The impact of coronavirus is now felt all over the world, taking a hit on businesses and employees alike. From company-wide work-from-home mandates to supply chain disruptions, company leaders have been forced to create plans of action to protect their workforces and business outcomes in the long-term.
What many may not realize is how intensely coronavirus - or any other pandemic for that matter - can impact the heart of a business; its data center.
With employees inaccessible or working off-site, COVID-19 has the potential to disrupt data center operations for hundreds, if not thousands, of businesses. Data centers play a key behind-the-scenes role in providing mission-critical support to retailers, hospitals, government agencies and everyone in between. Downtime can cost a business $9,000 per minute, but the impacts can be even more severe, such as data center support to emergency agencies, like 911 calls. Consider that Microsoft encouraged nearly all of its employees to work remotely, unless they work in the data center because of its critical nature in keeping the business running.
A disaster recovery plan is an organization’s only reprieve from a critical threat like coronavirus to the data center. One of the biggest misconceptions about disaster recovery plans is that there needs to be different plans or nuances within a plan to prepare for any type of disaster or challenge. The problem with that theory is you’re inevitably going to miss or forget to consider a specific occurrence that could arise. A solid disaster recovery plan will encompass a holistic roadmap that accounts for a wide array of threats, from physical risks, like natural disasters or illnesses, to cybersecurity problems.
There are three things to consider with every disaster recovery plan that will enable companies to tackle potential threats like coronavirus.
- Ensure your plan is tested and updated regularly. Business continuity and disaster recovery plans should be updated and tested at least annually. If you don’t have a work-area recovery site, the best test is a “tabletop exercise.” A tabletop exercise is an activity in which key personnel - i.e. any stakeholders identified in the plan - are gathered to discuss various simulated emergency situations. By annually testing plans, teams become more aware of the processes involved to adequately recover from a disaster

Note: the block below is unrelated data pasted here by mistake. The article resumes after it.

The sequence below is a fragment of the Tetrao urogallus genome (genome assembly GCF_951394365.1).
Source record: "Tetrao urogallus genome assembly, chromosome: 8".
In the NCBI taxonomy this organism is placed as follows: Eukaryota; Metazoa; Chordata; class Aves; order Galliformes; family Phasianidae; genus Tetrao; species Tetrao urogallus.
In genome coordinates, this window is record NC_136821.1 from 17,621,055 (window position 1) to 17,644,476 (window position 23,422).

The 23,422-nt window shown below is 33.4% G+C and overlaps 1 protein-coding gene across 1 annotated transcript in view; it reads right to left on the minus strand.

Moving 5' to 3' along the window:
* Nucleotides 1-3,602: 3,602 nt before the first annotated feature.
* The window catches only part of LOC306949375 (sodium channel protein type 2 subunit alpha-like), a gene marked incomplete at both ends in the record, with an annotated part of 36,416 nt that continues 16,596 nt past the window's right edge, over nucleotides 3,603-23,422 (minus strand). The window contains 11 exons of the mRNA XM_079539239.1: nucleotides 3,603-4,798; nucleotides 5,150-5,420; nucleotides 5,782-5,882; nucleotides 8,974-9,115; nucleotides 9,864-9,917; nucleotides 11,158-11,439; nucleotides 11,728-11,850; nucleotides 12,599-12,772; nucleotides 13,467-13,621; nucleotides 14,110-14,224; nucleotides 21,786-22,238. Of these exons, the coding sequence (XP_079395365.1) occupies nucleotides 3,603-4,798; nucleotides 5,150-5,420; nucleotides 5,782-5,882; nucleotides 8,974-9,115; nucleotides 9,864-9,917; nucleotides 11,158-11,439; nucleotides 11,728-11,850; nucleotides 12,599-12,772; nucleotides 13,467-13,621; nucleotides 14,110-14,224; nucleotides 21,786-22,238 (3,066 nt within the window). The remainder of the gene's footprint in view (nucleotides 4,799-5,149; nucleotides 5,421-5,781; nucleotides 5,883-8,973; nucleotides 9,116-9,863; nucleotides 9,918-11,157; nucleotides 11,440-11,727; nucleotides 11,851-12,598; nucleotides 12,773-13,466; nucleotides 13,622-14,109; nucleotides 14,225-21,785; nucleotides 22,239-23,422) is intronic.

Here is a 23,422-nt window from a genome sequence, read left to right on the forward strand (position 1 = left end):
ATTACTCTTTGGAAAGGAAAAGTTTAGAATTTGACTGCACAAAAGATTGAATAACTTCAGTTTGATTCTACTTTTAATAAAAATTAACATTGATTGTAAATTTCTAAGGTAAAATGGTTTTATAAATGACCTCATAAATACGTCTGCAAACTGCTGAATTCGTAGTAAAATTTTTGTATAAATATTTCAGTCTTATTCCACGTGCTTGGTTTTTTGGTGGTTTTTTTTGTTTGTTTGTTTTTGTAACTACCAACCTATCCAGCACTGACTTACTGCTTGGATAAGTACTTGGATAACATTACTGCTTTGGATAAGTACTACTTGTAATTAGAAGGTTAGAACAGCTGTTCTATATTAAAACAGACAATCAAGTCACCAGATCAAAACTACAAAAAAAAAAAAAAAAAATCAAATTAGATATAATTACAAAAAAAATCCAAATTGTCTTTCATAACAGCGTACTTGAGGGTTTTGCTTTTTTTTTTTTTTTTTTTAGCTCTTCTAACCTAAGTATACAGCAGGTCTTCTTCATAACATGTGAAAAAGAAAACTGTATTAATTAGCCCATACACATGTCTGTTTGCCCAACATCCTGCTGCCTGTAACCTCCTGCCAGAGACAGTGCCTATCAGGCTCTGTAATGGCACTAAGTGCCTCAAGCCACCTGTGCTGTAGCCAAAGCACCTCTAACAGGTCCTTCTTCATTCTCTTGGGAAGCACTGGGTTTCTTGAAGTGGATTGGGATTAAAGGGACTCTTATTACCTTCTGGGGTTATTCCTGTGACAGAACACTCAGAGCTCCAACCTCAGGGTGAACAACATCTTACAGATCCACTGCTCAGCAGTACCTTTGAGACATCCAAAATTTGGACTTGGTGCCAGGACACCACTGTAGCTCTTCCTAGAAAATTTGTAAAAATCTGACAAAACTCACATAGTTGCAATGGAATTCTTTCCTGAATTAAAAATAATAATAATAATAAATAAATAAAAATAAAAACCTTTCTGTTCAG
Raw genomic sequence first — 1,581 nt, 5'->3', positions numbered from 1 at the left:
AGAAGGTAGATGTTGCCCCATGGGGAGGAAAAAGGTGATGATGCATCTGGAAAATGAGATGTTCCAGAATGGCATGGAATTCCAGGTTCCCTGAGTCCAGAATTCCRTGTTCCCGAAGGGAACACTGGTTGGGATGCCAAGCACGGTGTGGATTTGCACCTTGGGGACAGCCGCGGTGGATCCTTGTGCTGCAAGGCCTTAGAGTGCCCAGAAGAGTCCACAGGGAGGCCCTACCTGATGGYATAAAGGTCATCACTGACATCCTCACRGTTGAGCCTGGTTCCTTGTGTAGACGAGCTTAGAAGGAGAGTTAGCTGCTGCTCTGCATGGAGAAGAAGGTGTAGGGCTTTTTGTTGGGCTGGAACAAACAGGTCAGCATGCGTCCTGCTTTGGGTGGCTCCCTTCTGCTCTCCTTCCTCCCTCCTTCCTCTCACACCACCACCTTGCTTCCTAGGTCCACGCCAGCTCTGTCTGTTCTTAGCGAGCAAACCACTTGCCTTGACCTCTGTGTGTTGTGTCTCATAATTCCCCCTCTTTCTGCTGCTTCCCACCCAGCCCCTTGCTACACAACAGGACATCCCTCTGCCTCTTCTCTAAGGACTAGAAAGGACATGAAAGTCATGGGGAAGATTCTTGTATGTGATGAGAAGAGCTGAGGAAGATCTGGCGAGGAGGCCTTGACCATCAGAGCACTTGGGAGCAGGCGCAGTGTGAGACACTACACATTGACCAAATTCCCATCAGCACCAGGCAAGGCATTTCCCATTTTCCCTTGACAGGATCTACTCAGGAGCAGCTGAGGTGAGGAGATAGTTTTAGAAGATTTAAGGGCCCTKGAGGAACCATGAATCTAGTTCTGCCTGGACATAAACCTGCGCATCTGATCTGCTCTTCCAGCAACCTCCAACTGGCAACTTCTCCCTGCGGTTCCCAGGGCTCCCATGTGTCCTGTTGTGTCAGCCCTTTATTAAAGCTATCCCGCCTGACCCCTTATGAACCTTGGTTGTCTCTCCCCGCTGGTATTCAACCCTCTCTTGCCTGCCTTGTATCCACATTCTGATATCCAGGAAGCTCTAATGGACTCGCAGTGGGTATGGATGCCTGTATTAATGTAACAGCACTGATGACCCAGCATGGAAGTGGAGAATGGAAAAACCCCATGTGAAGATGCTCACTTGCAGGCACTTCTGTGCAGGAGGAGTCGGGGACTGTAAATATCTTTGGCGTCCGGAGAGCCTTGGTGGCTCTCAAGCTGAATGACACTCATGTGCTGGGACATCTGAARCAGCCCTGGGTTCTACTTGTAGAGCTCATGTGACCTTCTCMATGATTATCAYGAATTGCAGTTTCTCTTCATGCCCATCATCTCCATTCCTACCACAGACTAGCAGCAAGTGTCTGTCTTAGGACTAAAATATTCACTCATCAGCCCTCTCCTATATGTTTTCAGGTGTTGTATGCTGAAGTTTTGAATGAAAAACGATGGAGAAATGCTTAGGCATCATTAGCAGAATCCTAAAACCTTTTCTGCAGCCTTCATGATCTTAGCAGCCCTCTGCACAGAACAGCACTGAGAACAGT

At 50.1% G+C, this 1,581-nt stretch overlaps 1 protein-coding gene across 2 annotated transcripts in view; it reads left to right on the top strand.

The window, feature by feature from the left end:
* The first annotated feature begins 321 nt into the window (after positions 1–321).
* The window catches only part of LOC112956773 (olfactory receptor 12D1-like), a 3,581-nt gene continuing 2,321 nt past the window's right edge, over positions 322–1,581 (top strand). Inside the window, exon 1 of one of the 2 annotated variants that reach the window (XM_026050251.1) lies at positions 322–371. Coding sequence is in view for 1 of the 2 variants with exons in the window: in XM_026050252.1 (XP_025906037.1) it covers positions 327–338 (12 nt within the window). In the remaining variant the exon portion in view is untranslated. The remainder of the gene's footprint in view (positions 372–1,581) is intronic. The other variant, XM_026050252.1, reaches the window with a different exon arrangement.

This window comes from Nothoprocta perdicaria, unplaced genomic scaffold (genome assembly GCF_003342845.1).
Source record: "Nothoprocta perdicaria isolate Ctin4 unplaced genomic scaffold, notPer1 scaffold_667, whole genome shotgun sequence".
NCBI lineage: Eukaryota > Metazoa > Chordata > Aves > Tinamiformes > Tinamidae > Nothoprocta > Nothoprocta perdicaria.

Consider a mobile alternative. Most companies don’t provide backup or recovery for mobile devices. With employees working remotely, now is an optimal time to implement mobile device backup, or as an alternative, a centralized communication and collaboration system. Your plan should include specifics around how mobile action can be taken in the midst of a threat.
Use cloud backup as much as possible. Cloud backup eliminates the need for a physical presence in the data center because all company data and services would be automatically migrated and run from the cloud. A BCP may include backup storage plans or specifics on how to navigate shifting workloads prior to an event. If you’re looking to lean on a vendor for this option, ensure they have their own business continuity plan in place and the ability to keep your business up and running in the midst of a pandemic, natural disaster or otherwise.
There’s no way to prepare or plan for every single emergency that could challenge your data center, so it’s important to test and update business continuity plans annually, at minimum, to ensure your organization is adequately prepared to react to any adversity. With regularly planned tests and updates, you will spend less time updating your plan and more time preparing. A best practice is to use different scenarios every time you test. Don’t always use a fire as a scenario for your tabletop exercises - switch it up. Have a cybersecurity breach tabletop exercise, and include your cybersecurity team to make decisions about malware or data loss. Have a severe weather scenario and discuss where employees would shelter, and afterward, provide assistance for the recovery effort. Mixing it up will ensure your company is ready for anything, even something that came on as suddenly as the coronavirus outbreak.